Alaska's North Slope may be poised for a second energy boom after agreements were signed in Beijing on November 9 between state and Chinese officials to jointly promote a $43 billion liquefied natural gas project.
Alaska Gasline Development Corp. (AGDC), the State of Alaska, China Petrochemical Corp. (Sinopec), CIC Capital Corp. (CIC Capital), and Bank of China (BOC), signed a joint development agreement to advance Alaska LNG.
The project is designed as a 20 million tonnes per annum (MTPA) integrated LNG system made up of a three-train liquefaction plant in south central Alaska at Nikiski; an approximately 800 mile, 1.1-meter-diameter gas pipeline; a gas treatment plant on the North Slope of Alaska; and other facilities to connect the Prudhoe Bay gas complex to the gas treatment plant south of Anchorage. (View a project map.)
Under the agreement, the parties will work on LNG marketing, financing, investment model, and Chinese content in the project. The liquefaction facility could enter service as early as 2023 and signal the start of exports.
Party Like It's 1975
The state’s governor, Bill Walker, says the agreement “will provide Alaska with an economic boom comparable to the development of the Trans-Alaska Pipeline System in the 1970s.” Project backers tout Alaska’s proximity via ocean routes to Asian markets. They say that a Q-Flex class LNG carrier capable of carrying 217,000 cubic meters of gas could make the voyage in seven to nine days. Shipping times between Houston and Shanghai can be as long as 30 days.
Walker said the agreement has “all five necessary signatories—the buyer, the lender, the investor, the developer and the state.”
Bloomberg reports that Exxon Mobil Corp., ConocoPhillips, BP Plc, and TransCanada Corp. had been involved in the effort, but withdrew after estimating in 2012 that costs could reach $65 billion and construction take more than a decade to complete. The news agency says that a global oversupply from new ventures coming online in Australia and the U.S. Gulf Coast has slowed further investment, including those involving less expensive and less-complicated expansions of existing developments.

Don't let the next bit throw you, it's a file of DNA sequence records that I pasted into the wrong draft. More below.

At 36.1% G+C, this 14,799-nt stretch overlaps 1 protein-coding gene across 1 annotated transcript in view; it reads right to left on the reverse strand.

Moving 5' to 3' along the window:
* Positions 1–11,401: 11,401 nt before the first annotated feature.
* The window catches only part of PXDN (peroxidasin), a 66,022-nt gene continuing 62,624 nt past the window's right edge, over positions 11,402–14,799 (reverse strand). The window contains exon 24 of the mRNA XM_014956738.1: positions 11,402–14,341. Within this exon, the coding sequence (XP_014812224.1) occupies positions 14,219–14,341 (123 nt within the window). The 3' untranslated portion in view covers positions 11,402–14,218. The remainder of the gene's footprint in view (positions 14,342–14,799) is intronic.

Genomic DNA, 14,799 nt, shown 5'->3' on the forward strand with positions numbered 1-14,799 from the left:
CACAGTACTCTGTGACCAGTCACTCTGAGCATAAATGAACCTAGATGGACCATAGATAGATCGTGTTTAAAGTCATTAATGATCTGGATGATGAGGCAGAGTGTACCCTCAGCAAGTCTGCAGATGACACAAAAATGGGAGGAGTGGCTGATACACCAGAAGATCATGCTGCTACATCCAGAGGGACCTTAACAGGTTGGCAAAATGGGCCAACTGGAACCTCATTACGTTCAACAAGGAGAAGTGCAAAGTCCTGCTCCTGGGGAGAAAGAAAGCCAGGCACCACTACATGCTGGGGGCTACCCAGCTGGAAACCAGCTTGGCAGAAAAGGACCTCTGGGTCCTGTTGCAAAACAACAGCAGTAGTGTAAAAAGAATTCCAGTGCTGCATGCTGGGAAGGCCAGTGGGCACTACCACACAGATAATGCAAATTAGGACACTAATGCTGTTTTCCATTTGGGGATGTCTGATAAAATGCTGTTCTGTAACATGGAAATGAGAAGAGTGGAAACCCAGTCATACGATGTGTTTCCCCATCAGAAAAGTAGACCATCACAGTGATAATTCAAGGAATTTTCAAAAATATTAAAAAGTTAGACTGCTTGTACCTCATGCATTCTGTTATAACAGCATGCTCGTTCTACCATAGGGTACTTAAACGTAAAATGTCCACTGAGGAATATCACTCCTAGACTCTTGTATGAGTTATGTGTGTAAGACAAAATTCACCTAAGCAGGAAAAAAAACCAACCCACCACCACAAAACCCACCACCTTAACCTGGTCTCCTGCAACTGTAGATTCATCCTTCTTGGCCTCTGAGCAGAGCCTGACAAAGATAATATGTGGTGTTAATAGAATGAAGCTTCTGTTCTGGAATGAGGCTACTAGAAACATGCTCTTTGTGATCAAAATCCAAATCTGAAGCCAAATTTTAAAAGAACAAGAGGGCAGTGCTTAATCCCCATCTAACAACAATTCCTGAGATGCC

Alaska LNG is an Alaska effort that requires several federal authorizations and a National Environmental Policy Act (NEPA) review. The developer says that Federal Energy Regulatory Commission (FERC) is the lead federal agency responsible for conducting the environmental review.
In April 2017, AGDC submitted--under Section 3(a) of the Natural Gas Act and Part 153 of the FERC rules--an application to site, build, and operate an integrated LNG project.
The development web site says that Alaska’s North Slope is home to North America’s largest oil field and has more than 100 years of conventional natural gas supply including 35 trillion cubic feet of proven natural gas (991 billion cubic meters) in the Prudhoe Bay and Point Thomson fields.
The two fields are expected to deliver an average daily capacity of 3.5 billion cubic feet (99 million cubic meters) of natural gas per day.
Based in Beijing, Sinopec is one of the largest oil and gas companies in the world by revenue with annual revenue of $455.49 billion. Sinopec is intent on securing stable LNG supplies from Alaska.
CIC Capital is China’s direct investment arm, and makes direct investments and manages bilateral and multilateral investments.
Bank of China is a state-owned commercial bank, and ranks among the top 10 largest banks in the world by market capitalization.